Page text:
Be sure to be clear about how they can support you when you write to them: Ask them to join, like or follow your page and even more important, to share your page with their networks through mail, Facebook, Whatsapp groups or whatever tools they use.
Having the first people joining your page, may it be on ChangeX or Facebook will be important to show there is an interest already. It will give confidence to everyone who comes across your project next, that this is something worth engaging with, what you’re building up here is called ‘social proof’ and it’s very effective.
4. Talk to everyone about your idea
From now on your project accompanies you wherever you go and you can end up talking about it all the time. No need to hold yourself back from taking every chance of mentioning it, as help and advice often comes from places where you least expect it. The effect of Word of Mouth is one of the most important ones and will pay off over time. Whether it’s driven by ‘offline’ conversations or your online communication.
Also think about where else to add the link leading to your project page. How about your Twitter profile? Your personal Facebook page, LinkedIn. It might also be effective in your e-mail signature, depending on your day-to-day e-mail usage, or on your personal business cards.
5. Engage with your first supporters
Once you have a solid following and have gotten some feedback from people who showed an interest in your project, bring them together. What ‘solid’ means is up to you. It can be 5 people or 20, but don’t wait too long after you first get the word out so that the excitement is still fresh.
Invite everyone to meet, if you see an opportunity to get free drinks, make use of it, it always helps! Use that meet-up to strengthen the relationships between everyone, to hear the stories of why everyone joined and to give people a chance to bring up their ideas. See what kind of skills everyone has and involve people as much as you can, give them roles and responsibilities, that will make them better ambassadors for the project and strengthens the community spirit.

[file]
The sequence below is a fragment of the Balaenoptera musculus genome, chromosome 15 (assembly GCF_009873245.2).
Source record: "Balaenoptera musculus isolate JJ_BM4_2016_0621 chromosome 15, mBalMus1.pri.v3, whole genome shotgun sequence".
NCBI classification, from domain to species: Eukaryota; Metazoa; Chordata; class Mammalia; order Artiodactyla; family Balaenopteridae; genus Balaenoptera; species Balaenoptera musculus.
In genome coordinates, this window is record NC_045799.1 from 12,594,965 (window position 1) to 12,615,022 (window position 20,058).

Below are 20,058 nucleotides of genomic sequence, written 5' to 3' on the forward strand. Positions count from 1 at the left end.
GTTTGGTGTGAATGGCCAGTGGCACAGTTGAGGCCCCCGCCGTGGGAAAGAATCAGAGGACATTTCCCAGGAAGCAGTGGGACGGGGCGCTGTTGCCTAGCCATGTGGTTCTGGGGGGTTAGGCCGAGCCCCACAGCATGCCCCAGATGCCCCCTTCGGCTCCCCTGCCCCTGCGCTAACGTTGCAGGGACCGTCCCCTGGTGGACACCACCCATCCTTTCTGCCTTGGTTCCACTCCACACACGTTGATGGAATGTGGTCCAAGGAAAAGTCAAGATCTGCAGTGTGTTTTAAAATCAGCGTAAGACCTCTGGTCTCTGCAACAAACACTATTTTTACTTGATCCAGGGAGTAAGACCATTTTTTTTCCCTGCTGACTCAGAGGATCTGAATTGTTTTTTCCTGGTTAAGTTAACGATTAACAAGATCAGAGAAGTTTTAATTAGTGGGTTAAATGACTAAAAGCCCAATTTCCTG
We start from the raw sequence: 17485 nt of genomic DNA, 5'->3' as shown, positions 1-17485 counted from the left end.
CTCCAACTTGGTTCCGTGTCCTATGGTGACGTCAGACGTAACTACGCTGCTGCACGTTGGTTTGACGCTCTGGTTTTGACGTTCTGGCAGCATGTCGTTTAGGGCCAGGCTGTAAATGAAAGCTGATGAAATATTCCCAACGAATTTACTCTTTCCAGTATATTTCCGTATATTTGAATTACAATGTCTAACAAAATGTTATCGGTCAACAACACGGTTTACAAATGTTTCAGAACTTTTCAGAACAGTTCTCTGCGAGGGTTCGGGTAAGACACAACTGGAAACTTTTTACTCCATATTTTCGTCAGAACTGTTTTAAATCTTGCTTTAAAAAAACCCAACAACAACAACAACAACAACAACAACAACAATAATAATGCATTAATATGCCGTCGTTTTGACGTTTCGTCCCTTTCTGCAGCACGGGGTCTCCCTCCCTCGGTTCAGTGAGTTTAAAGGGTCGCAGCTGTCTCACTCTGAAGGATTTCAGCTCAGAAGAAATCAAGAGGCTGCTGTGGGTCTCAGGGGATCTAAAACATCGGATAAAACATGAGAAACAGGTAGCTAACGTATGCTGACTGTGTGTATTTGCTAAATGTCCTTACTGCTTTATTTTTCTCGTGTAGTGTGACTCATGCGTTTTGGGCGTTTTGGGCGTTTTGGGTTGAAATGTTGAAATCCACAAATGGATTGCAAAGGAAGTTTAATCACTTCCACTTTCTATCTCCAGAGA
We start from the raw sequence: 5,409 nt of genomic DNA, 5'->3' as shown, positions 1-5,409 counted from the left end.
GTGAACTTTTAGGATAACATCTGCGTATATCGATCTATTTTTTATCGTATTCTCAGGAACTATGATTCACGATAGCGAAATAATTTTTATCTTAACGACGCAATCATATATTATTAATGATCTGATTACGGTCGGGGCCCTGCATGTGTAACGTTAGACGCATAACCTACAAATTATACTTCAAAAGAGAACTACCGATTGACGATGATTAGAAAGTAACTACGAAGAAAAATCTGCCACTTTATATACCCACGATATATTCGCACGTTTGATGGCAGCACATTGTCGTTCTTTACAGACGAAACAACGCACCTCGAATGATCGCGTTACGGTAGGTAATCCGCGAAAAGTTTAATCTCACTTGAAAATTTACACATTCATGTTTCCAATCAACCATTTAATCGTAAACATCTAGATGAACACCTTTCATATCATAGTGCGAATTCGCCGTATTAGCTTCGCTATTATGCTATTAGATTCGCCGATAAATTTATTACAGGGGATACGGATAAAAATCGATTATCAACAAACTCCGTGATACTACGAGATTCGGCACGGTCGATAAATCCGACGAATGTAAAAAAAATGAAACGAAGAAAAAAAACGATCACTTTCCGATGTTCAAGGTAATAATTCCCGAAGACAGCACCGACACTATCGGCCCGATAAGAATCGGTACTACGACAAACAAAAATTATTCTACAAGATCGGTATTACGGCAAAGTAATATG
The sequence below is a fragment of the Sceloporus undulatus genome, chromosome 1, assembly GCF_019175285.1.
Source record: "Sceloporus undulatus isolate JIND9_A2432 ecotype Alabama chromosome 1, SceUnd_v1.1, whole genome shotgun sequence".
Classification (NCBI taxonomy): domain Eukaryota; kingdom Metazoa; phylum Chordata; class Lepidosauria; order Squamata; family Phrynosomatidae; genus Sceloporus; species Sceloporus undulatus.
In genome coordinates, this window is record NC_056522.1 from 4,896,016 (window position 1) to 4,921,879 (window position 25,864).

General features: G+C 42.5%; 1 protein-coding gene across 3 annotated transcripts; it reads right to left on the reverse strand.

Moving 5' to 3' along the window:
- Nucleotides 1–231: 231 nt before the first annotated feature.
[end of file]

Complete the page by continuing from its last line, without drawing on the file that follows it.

Don’t forget to document the meetup and take some pictures, even better if you have someone who can take on that job for you.
6. Update people on your progress and keep everyone engaged
The time briefly after your first meeting is just as important as the meeting itself, don’t let things slide now and keep people engaged. For example, share an update about the meetup via your ChangeX page, your Facebook page or via email. Pick up on the energy you felt at the get-together and thank everyone who has been there ( – You can’t say thank you too often -) and incorporate the pictures you took.
With that update, think about how you want people to feel when they see it? For everyone who joined, how about: “I’m part of something important and impactful.”, for everyone who couldn’t join it might be something like “I wish I had been there”. Keep that in mind while writing your update or email.
And again: Let people know what the next steps are now and how they can get involved. If possible, already share the date of the next get-together.
7. Share your project with a broader influential group
You’re in a good position now to go broader. You have a website, a first solid group of supporters, and something already happened.
Now you could make a list of people who you don’t know yet in person but who you think would be great to join or support you. If you’re starting a Grow It Yourself group that might be the â€¦ of the allotment, if you start â€¦ , also think of the local council, the local community centre. Anyone really who might have an interest in the success of your project because they share your passion for the topic or your interest in seeing your community thrive. Brainstorm, get all the names together, search for people on Twitter, look up Facebook groups. Depending on the size of your community this might be a big opportunity or a rather small one, but don’t leave it un-tried.
8. Use your local newspapers and radio stations
Your local newspaper or radio station are one of your most important allies to get the word out once you’ve turned the idea into first action. They want your community to thrive as well and hence like to see you succeed.
Get back to your own story and the stories you heard from the people who joined you and tell it to the local journalists who you’d like to report about your project.
No need to be afraid of giving an interview on the radio or for a newspaper. You might be surprised how easy it is for you: You’re the only expert for this project in your area, you know why you do it and how to do it, that’s all you need.
For each of these 8 tips we’d love to give you more guidance over time. Please post all your questions and feedback in the comments below or send them via mail to j[email protected]